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Making serverless computing widely applicable requires detailed performance understanding. Although contemporary benchmarking approaches exist, they report only coarse results, do not apply distributed tracing, do not consider asynchronous applications, and provide limited capabilities for (root cause) analysis. Addressing this gap, we design and implement ServiBench, a serverless benchmarking suite. ServiBench (i) leverages synchronous and asynchronous serverless applications representative of production usage, (ii) extrapolates cloud-provider data to generate realistic workloads, (iii) conducts comprehensive, end-to-end experiments to capture application-level performance, (iv) analyzes results using a novel approach based on (distributed) serverless tracing, and (v) supports comprehensively serverless performance analysis. With ServiBench, we conduct comprehensive experiments on AWS, covering five common performance factors: median latency, cold starts, tail latency, scalability, and dynamic workloads. We find that the median end-to-end latency of serverless applications is often dominated not by function computation but by external service calls, orchestration, or trigger-based coordination. We release collected experimental data under FAIR principles and ServiBench as a tested, extensible open-source tool.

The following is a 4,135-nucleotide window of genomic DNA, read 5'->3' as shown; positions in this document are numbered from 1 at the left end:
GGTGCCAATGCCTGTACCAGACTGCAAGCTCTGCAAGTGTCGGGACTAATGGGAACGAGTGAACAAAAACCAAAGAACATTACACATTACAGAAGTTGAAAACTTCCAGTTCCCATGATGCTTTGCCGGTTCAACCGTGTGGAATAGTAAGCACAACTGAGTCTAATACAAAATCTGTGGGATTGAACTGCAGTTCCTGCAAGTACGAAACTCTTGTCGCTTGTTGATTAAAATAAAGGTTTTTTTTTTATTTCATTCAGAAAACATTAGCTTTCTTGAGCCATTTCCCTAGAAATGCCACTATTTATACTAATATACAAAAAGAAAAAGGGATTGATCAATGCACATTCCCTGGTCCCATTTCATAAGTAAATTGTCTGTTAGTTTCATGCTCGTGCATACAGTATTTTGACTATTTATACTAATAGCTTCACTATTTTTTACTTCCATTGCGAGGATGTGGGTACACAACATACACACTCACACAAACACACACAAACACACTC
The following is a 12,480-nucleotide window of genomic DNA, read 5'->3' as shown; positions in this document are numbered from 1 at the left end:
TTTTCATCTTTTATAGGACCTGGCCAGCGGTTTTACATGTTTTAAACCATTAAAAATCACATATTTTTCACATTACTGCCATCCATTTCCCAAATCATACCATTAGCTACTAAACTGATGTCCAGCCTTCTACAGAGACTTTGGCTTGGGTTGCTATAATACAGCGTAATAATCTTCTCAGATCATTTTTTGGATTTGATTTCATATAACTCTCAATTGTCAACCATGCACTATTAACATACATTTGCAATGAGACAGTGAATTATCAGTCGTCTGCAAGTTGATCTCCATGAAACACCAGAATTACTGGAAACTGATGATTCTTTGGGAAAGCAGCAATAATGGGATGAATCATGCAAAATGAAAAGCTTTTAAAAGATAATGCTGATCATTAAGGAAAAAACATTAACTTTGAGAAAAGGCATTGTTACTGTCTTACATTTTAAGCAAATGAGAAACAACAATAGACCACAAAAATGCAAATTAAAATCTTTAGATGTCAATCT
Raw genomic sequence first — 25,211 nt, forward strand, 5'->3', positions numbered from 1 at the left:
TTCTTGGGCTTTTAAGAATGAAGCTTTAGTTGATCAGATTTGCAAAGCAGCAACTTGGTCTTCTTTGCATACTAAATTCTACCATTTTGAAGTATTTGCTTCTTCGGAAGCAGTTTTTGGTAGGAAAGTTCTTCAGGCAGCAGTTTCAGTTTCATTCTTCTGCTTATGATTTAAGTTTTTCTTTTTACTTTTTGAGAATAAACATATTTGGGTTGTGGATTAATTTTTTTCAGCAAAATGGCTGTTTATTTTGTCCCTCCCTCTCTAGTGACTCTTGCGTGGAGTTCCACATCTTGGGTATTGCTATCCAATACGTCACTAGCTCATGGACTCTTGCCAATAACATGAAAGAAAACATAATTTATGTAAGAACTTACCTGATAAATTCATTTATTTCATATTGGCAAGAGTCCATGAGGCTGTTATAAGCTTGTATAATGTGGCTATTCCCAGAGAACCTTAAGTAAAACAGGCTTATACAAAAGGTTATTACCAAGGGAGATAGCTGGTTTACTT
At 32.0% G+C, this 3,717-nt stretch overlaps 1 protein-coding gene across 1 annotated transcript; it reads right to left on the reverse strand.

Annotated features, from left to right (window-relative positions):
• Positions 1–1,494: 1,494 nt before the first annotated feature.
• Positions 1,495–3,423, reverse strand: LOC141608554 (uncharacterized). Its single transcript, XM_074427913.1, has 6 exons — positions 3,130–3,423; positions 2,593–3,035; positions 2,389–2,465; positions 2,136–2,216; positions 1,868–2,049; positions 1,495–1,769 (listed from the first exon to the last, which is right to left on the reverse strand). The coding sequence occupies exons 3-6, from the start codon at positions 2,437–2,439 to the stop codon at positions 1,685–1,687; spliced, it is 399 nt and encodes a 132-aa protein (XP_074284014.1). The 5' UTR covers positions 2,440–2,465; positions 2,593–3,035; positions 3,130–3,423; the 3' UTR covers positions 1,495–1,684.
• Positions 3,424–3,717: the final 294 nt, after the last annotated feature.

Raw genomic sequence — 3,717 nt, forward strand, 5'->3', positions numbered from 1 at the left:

... Vários trabalhos na literatura de redes e sistemas distribuídos propuseram mecanismos de monitoramento [Aceto et al. 2013, Lee et al. 2014, registros de logs [Chen and Jiang 2021] e coleta de traces [Mace et al. 2015, Sigelman et al. 2010, Esteves et al. 2021]. Entretanto, apenas recentemente, alguns trabalhos começaram a investigar o uso de métricas, logs e traces como forma de melhorar a observabilidade de sistemas de grande escala formados por vários microsserviços, comoé o caso do sistema 5G. ...